Rep. Marjorie Taylor Greene said that she had spoken with former President Donald Trump, claiming she had his backing in a tweet Saturday morning.
“I’m so grateful for his support and more importantly the people of this country are absolutely 100% loyal to him because he is 100% loyal to the people and America First,” Greene (R-Ga.) wrote in the tweet.
But it’s unclear why or when the purported conversation took place and neither side was immediately willing to discuss it or confirm it.
A spokesperson for Trump declined to comment or elaborate on the former president’s call with the Georgia Republican. The spokesman for Greene’s House office, Nick Dyer, did not immediately respond to a request for comment.
Greene’s claim of Trump’s endorsement comes as the Republican Party faces pressure to punish the freshman lawmaker for her embrace of conspiracy theories and her history of extremist and racist rhetoric. It catches the GOP at a fraught moment, with its trajectory uncertain as party leaders reckon with Trump’s legacy and their newfound lack of power in Washington.
Trump has previously called Greene, 46, a “future Republican Star.” Many other Republicans have condemned Greene’s comments, but GOP House leaders welcomed her into their ranks when she entered Congress and have so far declined to discipline her.
Greene has become an instant lightning rod during her first few weeks in office. She enthusiastically backed Trump’s false claims about a stolen election, and promoted the “Stop the Steal” rallies that preceded the storming of the Capitol building on Jan. 6.
House Democrats have called for Greene to be booted from Congress. On Thursday, Speaker Nancy Pelosi blasted House Republican leadership for allowing her to serve on the House Education Committee, citing her remarks about the Sandy Hook massacre. “What could they be thinking?” Pelosi said. “Or is thinking too generous of a word for what they might be doing?”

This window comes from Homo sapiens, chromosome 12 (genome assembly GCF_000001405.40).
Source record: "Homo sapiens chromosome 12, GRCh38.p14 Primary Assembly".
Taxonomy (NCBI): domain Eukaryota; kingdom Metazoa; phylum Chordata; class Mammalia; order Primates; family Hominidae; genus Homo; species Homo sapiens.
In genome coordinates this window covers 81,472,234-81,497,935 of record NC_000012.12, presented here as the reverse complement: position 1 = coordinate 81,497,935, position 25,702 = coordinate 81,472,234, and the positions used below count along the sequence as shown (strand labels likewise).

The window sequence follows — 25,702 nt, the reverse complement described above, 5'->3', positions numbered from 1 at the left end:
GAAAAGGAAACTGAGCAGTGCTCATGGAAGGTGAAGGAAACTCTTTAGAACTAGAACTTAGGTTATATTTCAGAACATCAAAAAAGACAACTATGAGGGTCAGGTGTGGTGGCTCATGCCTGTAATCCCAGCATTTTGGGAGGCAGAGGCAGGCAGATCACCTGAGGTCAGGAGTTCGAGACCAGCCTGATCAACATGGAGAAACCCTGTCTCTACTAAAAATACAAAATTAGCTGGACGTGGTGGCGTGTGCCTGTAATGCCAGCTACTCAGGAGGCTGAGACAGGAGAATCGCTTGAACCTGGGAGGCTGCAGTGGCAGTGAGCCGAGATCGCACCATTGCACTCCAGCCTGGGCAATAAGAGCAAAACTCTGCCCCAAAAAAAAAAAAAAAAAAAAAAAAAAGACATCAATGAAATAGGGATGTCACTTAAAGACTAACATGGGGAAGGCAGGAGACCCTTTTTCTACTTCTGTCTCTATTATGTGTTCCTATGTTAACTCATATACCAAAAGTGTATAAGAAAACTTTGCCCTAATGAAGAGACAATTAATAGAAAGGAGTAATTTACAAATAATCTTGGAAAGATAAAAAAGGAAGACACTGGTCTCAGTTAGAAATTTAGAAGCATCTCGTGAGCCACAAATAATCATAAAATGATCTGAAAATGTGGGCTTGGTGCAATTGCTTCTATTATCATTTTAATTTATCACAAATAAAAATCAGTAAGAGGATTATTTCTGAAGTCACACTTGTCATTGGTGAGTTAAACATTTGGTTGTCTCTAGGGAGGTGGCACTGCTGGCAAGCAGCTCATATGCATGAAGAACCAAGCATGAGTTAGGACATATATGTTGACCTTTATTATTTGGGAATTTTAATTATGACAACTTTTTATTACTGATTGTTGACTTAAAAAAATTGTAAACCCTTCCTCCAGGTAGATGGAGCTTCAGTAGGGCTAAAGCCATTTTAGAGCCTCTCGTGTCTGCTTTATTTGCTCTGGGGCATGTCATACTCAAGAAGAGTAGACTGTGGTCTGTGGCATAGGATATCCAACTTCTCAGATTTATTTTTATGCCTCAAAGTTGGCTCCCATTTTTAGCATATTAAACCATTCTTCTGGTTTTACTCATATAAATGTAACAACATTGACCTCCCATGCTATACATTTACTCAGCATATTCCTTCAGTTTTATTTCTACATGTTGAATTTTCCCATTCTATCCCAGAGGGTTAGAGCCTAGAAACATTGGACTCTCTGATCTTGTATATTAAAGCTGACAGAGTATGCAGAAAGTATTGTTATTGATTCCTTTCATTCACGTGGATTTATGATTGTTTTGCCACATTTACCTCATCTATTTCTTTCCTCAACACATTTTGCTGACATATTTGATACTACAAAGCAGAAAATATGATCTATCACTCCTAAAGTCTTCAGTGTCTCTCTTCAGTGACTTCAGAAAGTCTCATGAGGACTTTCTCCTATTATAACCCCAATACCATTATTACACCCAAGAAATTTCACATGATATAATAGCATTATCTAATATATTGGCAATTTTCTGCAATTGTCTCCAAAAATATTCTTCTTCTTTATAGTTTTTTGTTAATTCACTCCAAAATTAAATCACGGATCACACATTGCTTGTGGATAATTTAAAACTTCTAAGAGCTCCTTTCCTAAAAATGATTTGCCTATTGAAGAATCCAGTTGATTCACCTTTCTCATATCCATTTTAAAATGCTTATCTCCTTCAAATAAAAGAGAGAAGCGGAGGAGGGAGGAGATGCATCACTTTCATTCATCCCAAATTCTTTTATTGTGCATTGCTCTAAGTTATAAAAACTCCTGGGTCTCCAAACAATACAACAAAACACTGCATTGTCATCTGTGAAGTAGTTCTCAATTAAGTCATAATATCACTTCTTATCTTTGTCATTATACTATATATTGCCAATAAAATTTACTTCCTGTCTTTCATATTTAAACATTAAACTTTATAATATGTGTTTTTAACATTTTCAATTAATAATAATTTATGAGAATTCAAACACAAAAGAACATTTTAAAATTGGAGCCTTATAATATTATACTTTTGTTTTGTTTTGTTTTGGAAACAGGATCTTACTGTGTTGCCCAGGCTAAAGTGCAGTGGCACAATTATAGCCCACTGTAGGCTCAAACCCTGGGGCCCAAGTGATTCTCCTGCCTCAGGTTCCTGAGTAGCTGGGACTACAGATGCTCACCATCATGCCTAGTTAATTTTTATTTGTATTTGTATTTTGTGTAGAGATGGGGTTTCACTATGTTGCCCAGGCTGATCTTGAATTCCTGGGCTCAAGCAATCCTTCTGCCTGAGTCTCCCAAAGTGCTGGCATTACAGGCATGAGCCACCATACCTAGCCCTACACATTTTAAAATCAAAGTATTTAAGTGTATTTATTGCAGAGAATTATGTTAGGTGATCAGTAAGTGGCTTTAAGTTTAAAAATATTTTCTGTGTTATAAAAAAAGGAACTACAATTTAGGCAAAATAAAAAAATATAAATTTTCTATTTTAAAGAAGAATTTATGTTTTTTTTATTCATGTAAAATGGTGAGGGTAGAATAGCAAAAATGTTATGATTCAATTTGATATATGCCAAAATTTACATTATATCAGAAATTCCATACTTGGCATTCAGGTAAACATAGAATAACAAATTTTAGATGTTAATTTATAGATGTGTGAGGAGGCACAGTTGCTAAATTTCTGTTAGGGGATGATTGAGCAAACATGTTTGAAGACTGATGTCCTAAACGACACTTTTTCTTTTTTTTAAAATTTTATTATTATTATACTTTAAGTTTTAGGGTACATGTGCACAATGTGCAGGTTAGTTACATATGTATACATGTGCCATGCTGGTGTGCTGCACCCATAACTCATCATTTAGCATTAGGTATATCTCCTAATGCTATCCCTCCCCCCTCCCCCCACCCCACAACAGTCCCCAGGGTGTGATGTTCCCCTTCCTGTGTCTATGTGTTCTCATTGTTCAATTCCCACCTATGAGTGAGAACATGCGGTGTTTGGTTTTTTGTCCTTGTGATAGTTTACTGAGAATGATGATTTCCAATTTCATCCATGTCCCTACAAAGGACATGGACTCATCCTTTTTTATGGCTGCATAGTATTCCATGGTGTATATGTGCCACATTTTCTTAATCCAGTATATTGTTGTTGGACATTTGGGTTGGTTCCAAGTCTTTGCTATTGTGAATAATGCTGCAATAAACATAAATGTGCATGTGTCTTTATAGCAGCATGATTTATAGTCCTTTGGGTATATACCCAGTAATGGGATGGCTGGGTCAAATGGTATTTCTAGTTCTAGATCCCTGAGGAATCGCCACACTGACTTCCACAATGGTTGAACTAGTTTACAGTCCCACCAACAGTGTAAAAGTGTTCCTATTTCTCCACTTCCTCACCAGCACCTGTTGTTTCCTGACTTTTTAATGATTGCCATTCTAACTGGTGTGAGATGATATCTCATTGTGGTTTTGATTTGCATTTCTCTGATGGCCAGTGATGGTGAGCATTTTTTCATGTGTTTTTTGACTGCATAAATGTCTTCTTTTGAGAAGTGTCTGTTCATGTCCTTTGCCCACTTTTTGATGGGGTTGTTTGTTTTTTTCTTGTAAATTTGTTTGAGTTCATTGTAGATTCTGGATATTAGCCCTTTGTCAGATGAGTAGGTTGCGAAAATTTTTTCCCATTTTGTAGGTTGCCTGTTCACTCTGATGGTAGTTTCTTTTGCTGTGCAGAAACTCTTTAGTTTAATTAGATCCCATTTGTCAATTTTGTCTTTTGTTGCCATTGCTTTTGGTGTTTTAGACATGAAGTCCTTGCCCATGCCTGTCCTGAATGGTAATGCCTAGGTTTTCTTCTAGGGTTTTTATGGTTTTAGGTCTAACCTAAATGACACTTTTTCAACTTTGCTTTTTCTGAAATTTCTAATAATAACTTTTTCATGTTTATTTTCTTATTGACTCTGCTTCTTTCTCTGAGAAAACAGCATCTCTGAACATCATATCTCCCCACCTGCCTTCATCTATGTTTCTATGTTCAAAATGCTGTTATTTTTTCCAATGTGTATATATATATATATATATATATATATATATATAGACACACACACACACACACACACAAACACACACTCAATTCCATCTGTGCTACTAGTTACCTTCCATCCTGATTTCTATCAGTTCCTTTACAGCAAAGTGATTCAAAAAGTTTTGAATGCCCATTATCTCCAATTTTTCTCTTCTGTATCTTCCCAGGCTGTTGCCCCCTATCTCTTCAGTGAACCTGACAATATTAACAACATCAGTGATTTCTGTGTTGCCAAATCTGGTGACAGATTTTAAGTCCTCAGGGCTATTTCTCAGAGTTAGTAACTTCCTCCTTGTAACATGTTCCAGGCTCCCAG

Pelosi on Saturday scrubbed out House Minority Leader Kevin McCarthy’s party affiliation in a news release from her office, replacing GOP with “QAnon.”
Greene has embraced QAnon and far-right conspiracy theories, including the notion that Jewish-controlled space lasers were responsible for recent wildfires. POLITICO unearthed a plethora of racist videos she made last summer. Twitter blocked her from tweeting for 12 hours earlier this month after she baselessly claimed that the Nov. 3 election in Georgia had been “stolen” in a tweet that was restricted by Twitter “due to a risk of violence.”
Utah’s Mitt Romney, the lone Republican senator to vote to convict Trump last year, laid into the pair on Twitter on Saturday.
“Lies of a feather flock together: Marjorie Taylor Greene’s nonsense and the ‘big lie’ of a stolen election,” Romney wrote.
McCarthy (R-Calif.) has said he will talk with Greene next week, but it’s unclear if she will face any repercussions. There is a recent precedent: McCarthy kicked ex-Rep. Steve King out of committees after the two met and King didn’t show sufficient remorse for defending white nationalism.
So far, Greene has shown no signs of buckling, and has used the controversy to send fundraising appeals to her supporters.
“I will never back down. I will never give up. Because I am one of you. And I will always represent you,” Greene wrote in a statement Friday afternoon.
Trump and McCarthy met at Mar-a-Lago in Florida Thursday, releasing a photo of the two posing at the resort. Trump and McCarthy discussed strategy to help Republicans win back the House in 2022, according to a readout of the call from Trump’s Save America leadership PAC.
Their relationship had appeared to take a turn after McCarthy said Trump was partially responsible for the Jan. 6 Capitol riots. But McCarthy later back-tracked and said that he didn’t incite the rioters.